” Pandemic fatigue is real. Just please be aware of what’s happening in any country that you choose to visit before you make solid plans, and be prepared to act in accordance with local laws and guidelines of their culture. After all, this blog is about staying safe.
The site https://it.usembassy.gov/covid-19-information/ states that there are no COVID-related requirements for travel to Italy. You don’t need a vaccination or a PCR test, or proof of any kind to tour Italy. However, if you contract COVID while visiting Italy, you will need to self-isolate between 5-14 days, depending on the specifics of the case. If you need to get a COVID test while in Italy, you have two choices: a PCR or an antigen test.
Antigen tests are available at pharmacies for about 22 euros. PCR tests are available at labs and will run about 70 euros. If you find that you have COVID, or if you believe you have symptoms and are currently in Italy, call 1500. (The general emergency number in Italy is 112.) English speaking operators are available.
Medications: If you take prescription medication, you should be able to take it with you on the airline and into Italy, provided that you have it in its original container with all the original information printed on the label. It’s suggested you travel with less than 90 days’ worth, or whatever amount you need for your stay, but you’ll want to overestimate how much you need just in case of an unplanned changed of your return date.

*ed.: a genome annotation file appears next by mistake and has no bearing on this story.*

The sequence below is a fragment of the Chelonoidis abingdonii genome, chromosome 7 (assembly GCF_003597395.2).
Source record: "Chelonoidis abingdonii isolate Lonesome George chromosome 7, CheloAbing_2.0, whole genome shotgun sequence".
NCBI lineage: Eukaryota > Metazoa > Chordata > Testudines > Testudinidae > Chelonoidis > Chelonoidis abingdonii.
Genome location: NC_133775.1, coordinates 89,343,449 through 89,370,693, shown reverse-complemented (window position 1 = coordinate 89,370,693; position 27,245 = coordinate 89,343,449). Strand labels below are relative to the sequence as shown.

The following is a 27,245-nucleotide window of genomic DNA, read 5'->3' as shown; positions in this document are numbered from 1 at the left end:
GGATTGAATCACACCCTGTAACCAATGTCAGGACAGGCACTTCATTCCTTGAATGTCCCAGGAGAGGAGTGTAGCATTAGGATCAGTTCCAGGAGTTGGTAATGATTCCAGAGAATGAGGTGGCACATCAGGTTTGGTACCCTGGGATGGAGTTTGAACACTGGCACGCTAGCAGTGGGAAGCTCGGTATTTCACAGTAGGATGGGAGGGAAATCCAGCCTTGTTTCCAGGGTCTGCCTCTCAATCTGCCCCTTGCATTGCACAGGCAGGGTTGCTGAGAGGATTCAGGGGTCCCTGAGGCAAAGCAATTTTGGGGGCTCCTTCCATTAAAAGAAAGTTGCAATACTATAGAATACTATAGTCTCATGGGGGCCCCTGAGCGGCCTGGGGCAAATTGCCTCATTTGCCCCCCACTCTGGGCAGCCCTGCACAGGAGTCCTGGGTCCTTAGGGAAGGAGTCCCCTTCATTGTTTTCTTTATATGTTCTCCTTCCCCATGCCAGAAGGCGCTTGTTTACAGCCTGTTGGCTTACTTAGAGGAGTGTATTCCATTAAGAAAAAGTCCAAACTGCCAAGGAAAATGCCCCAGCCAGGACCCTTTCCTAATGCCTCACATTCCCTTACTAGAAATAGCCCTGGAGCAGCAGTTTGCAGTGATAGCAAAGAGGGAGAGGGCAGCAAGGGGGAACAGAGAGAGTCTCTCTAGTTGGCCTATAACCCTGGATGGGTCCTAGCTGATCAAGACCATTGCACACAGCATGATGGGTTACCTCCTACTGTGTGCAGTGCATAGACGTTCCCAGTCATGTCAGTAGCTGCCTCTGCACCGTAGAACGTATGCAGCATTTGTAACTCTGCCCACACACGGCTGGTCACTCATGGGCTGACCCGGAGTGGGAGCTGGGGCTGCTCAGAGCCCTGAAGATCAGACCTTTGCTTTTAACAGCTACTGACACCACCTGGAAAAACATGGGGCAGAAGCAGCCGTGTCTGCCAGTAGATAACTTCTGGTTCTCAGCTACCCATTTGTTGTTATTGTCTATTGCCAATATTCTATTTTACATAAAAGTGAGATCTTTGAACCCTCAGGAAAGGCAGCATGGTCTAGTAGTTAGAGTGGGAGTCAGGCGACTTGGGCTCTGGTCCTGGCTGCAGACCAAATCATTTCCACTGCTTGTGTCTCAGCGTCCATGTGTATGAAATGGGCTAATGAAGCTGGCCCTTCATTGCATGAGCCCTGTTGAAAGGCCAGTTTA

And if you think you can buy your usual over-the-counter meds once you get to Italy, you might be surprised to hear that OTC painkillers cost a lot more in Italy than in the U.S., as well as the brands you’re used to seeing might not be available. https://travelhealthpro.org.uk/country/111/italy
What to Pack: Go here for lists on health-related items to pack for safety while you’re overseas. https://wwwnc.cdc.gov/travel/destinations/italy/traveler/packing-list. The lists include things you might not have thought of, like spare glasses in case yours are damaged, OTC diarrhea medicine, and a first aid kit. But one very important thing I never see on these lists is to remember to pack your CPAP if you use one.
So many people have some kind of CPAP now, and they usually can’t sleep without it. So, if this pertains to you make sure you put it on your packing list and include the cords, hoses, fittings and headgear, plus the adapter and voltage converter for the outlet. Check with your airline on their particular rules for how to pack and transport all your medicines and medical equipment.
Accessibility for special conditions: Everyone is welcome in Italy, and Italy enforces its discrimination laws protecting persons with physical, sensory, intellectual or mental disabilities. Accessibility is about the same as you’d expect in the U.S., but that means you’ll have some variability between big cities and more rural areas.